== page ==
There are Gucci and Dior bags, Prada and Jimmy Choo shoes, Fendi jewelry, and Margiela t-shirt dresses to be scooped up on Afound. One of the newest websites to join an increasingly crowded – and still growing – resale market, Afound has an interesting owner: H&M Group. With its marquee fashion brand in mind, the one known for churning out tens-of-millions of low cost garments and accessories each year, an off-price luxury site is certainly a stark departure for the Scandinavian super-group. And yet, that is exactly where the $26 billion company, the second largest apparel company in the world, is setting its sights.
H&M and Gucci bags are an inherently unlikely pairing. However, a quick look around Afound’s website adds some important context. Not only is the company offering up discounted goods from some of fashion’s most well-known names, it is stocking a whole lot of its own wares, as well. Frocks with H&M, Monki, and Cheap Monday labels abound, as do accessories from & Other Stories and COS. These are all brands that fall under the H&M Group umbrella.
Considered against the greater scheme of H&M Group’s recent dealings, its new brand begins to make even more sense. In recent years, the parent company of H&M has been branching out of its well-established trade of dirt-cheap garments and accessories, likely, in part, because it having almost all of its eggs in the H&M basket is not working.
H&M, which was once one of the fastest to turnover trendy garments and accessories (following behind Zara and its radically integrated logistics operations, of course), has become woefully antiquated in terms of the leanness, agility, and sophistication of its supply chain in comparison to “ultra-fast fashion” entities like Fashion Nova, ASOS, Boohoo and Missguided, which are featuring new items every week.
Add to that the fact that the group’s shares lost nearly two thirds of their value since achieving record highs in 2015, as H&M has lagged behind its competitors in terms of the adoption of e-commerce capabilities and its overall approach to merchandizing. As Forbes’ Pamela N. Danziger wrote early this year, “H&M is a mess both figuratively and literally,” referring to the state of its financials, as well as to the assortment and composition of the offerings in its stores.
With such losses in mind, H&M Group has not only been working to address its logistical issues, but has also taken to broadening its roster, introducing &Other Stories, COS and Arket, its more up-market (than H&M) apparel companies, and Nyden, its millennial-focused “affordable luxury line,” among others. Afound is the latest addition to that list.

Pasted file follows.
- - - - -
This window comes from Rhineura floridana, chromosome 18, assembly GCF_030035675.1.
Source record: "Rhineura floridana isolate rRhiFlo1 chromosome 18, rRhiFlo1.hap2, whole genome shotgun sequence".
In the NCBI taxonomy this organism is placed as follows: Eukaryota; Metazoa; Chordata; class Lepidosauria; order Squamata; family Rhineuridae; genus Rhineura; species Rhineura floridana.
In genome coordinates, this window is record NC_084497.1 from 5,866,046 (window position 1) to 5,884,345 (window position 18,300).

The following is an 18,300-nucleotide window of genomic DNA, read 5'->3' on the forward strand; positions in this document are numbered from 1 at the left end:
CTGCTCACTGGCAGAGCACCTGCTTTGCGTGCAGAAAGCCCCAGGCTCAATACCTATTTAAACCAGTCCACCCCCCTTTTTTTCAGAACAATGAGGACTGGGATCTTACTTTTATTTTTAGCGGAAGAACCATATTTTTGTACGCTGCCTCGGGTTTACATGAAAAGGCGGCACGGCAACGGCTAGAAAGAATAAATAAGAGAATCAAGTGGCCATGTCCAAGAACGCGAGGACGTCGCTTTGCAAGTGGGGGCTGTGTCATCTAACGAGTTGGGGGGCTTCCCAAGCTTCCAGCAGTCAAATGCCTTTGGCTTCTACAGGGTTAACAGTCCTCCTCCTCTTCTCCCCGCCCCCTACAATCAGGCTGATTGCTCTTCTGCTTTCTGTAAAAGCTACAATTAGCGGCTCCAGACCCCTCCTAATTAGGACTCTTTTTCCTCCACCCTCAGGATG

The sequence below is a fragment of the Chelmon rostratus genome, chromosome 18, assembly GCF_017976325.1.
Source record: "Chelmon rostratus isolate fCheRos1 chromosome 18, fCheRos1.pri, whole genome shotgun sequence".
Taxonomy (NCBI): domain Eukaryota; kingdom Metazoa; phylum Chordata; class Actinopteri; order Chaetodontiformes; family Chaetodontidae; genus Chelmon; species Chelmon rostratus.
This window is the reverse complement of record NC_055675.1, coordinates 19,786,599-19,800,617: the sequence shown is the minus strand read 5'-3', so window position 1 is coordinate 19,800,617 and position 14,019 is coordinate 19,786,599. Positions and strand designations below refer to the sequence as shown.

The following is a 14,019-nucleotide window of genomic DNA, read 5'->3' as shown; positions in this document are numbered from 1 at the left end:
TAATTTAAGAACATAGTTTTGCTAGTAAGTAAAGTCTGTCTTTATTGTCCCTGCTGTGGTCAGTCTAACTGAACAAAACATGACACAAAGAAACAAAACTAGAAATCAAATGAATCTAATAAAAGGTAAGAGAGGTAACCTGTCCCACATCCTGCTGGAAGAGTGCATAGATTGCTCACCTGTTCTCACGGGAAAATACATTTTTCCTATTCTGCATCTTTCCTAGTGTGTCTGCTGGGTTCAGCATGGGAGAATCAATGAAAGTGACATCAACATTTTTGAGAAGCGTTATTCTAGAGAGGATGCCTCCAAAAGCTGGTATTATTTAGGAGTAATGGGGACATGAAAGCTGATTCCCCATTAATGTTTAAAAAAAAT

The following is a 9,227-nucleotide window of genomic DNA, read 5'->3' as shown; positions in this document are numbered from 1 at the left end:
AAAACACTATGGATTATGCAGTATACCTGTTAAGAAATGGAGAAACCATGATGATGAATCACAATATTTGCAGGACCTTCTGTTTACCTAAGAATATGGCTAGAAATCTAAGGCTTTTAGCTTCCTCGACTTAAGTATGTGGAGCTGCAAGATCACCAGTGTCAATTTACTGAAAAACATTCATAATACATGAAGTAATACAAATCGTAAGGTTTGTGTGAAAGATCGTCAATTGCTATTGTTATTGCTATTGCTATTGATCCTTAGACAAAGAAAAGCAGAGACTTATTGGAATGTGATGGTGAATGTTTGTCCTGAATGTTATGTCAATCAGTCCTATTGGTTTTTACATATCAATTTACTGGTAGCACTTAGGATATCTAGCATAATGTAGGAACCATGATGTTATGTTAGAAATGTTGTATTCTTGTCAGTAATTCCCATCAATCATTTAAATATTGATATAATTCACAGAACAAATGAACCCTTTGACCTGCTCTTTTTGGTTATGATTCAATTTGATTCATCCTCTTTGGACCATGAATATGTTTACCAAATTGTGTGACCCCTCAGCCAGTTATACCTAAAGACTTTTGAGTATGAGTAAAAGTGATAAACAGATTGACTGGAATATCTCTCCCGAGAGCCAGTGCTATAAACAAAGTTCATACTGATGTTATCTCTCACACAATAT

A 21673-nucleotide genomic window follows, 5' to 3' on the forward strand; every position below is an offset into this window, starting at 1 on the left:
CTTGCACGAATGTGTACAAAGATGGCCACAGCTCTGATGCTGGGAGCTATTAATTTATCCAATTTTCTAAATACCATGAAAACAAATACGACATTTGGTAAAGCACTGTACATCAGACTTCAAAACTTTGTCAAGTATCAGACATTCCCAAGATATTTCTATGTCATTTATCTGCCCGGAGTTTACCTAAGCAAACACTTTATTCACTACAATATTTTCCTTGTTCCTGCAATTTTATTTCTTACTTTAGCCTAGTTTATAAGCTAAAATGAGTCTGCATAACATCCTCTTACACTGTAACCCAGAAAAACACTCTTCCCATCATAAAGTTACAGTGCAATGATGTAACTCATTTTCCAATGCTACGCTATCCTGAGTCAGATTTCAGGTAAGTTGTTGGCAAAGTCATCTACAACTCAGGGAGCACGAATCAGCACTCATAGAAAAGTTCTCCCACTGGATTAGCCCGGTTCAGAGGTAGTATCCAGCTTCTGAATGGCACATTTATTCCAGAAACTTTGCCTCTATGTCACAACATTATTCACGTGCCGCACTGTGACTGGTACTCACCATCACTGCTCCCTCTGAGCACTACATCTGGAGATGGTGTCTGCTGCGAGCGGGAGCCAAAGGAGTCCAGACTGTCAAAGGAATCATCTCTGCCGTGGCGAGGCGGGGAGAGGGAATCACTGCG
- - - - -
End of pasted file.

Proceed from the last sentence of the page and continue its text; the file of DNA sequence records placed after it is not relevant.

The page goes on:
While the off-price market is well-established in the U.S., with roughly 80 percent of sales in the $62 billion segment taking place there, growth is on the horizon abroad. According to Euromonitor, in Western Europe, sales in the off-price retail market for the 5 years leading up to 2017 grew by nearly 50 percent; in Eastern Europe, they were up by over 90 percent. Unsurprisingly, H&M Group wants in and Afound was born.
“The idea was to create an innovative marketplace in the off-price sector,” Mattias Ekberg, creative director of H&M’s newest venture said this spring. Afound’s managing director, Fredrik Svartling, elaborated, on the new venture, saying, “Consumer demand is changing as shoppers are constantly on the lookout for great deals. The Afound proposition is all about ‘giving great fashion new life’ and providing a premium experience for discounted brands.”
In addition to boasting “a curated, non-seasonal offering from Swedish and international brands in a wide variety of price bands,” H&M – in its positioning of Afoul as a “style and deal hunting paradise” – is also seemingly looking to take a page from the book of T.J. Maxx, the off-price retailer that, despite its brick-and-mortar exclusive existence, has recorded remarkable revenues in recent years thanks, in large part, to its affordable prices and its treasure hunt-like experiential shopping.
Beyond that, Afound is incorporating another winning strategy from its liquidation counterparts: the bait-and-switch. Companies such as T.J. Maxx (but also Target and co., with their limited edition designer collaborations) are known to routinely boast small quantities of “it” bags and other high fashion items in order to lure in consumers. Once those shoppers are in its stores, T.J. Maxx, for instance, can then sell them other, more affordable goods.
Afound appears to be making use of the strategy, particularly since its H&M Group-branded items significantly outnumber the Gucci and Prada ones. Given that H&M was sitting on an estimated $4.3 billion in unsold merchandise as of this spring, such a tactic – if successful – would be a much-needed boon for the group and an all-around smart move.
As of now, Afound’s marketplace is accessible to consumers by way of two brick-and-mortar stores in Stockholm and Malmö, Sweden, both of which opened in June, and a Swedish-specific e-commerce site, which launched at the same time. Additional stores in Gothenburg, Skärholmen and Kristianstad are expected to follow later this year.